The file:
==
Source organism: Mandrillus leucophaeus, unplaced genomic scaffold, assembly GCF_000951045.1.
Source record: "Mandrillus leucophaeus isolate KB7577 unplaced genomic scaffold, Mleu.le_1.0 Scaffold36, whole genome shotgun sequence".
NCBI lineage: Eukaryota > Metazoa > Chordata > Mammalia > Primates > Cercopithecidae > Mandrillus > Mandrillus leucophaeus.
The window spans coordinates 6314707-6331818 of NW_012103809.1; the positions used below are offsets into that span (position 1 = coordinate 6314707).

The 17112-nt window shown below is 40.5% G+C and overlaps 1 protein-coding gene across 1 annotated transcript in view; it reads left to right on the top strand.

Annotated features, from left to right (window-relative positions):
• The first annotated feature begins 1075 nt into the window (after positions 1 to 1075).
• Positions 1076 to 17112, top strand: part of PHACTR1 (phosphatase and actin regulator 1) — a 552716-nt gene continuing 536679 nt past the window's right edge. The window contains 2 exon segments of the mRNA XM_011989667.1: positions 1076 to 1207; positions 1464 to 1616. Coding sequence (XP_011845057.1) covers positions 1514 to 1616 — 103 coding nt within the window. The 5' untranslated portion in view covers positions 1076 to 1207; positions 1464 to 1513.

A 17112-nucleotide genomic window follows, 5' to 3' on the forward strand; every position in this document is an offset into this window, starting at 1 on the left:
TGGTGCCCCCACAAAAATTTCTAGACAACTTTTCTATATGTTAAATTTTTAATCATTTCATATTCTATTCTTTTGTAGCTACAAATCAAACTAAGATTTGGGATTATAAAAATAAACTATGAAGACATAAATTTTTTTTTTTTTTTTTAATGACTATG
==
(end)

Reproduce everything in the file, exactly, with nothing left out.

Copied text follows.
Source organism: Mandrillus leucophaeus, unplaced genomic scaffold, assembly GCF_000951045.1.
Source record: "Mandrillus leucophaeus isolate KB7577 unplaced genomic scaffold, Mleu.le_1.0 Scaffold36, whole genome shotgun sequence".
NCBI lineage: Eukaryota > Metazoa > Chordata > Mammalia > Primates > Cercopithecidae > Mandrillus > Mandrillus leucophaeus.
The window spans coordinates 6314707-6331818 of NW_012103809.1; the positions used below are offsets into that span (position 1 = coordinate 6314707).

The 17112-nt window shown below is 40.5% G+C and overlaps 1 protein-coding gene across 1 annotated transcript in view; it reads left to right on the top strand.

Annotated features, from left to right (window-relative positions):
• The first annotated feature begins 1075 nt into the window (after positions 1 to 1075).
• Positions 1076 to 17112, top strand: part of PHACTR1 (phosphatase and actin regulator 1) — a 552716-nt gene continuing 536679 nt past the window's right edge. The window contains 2 exon segments of the mRNA XM_011989667.1: positions 1076 to 1207; positions 1464 to 1616. Coding sequence (XP_011845057.1) covers positions 1514 to 1616 — 103 coding nt within the window. The 5' untranslated portion in view covers positions 1076 to 1207; positions 1464 to 1513.

A 17112-nucleotide genomic window follows, 5' to 3' on the forward strand; every position in this document is an offset into this window, starting at 1 on the left:
TGGTGCCCCCACAAAAATTTCTAGACAACTTTTCTATATGTTAAATTTTTAATCATTTCATATTCTATTCTTTTGTAGCTACAAATCAAACTAAGATTTGGGATTATAAAAATAAACTATGAAGACATAAATTTTTTTTTTTTTTTTTAATGACTATG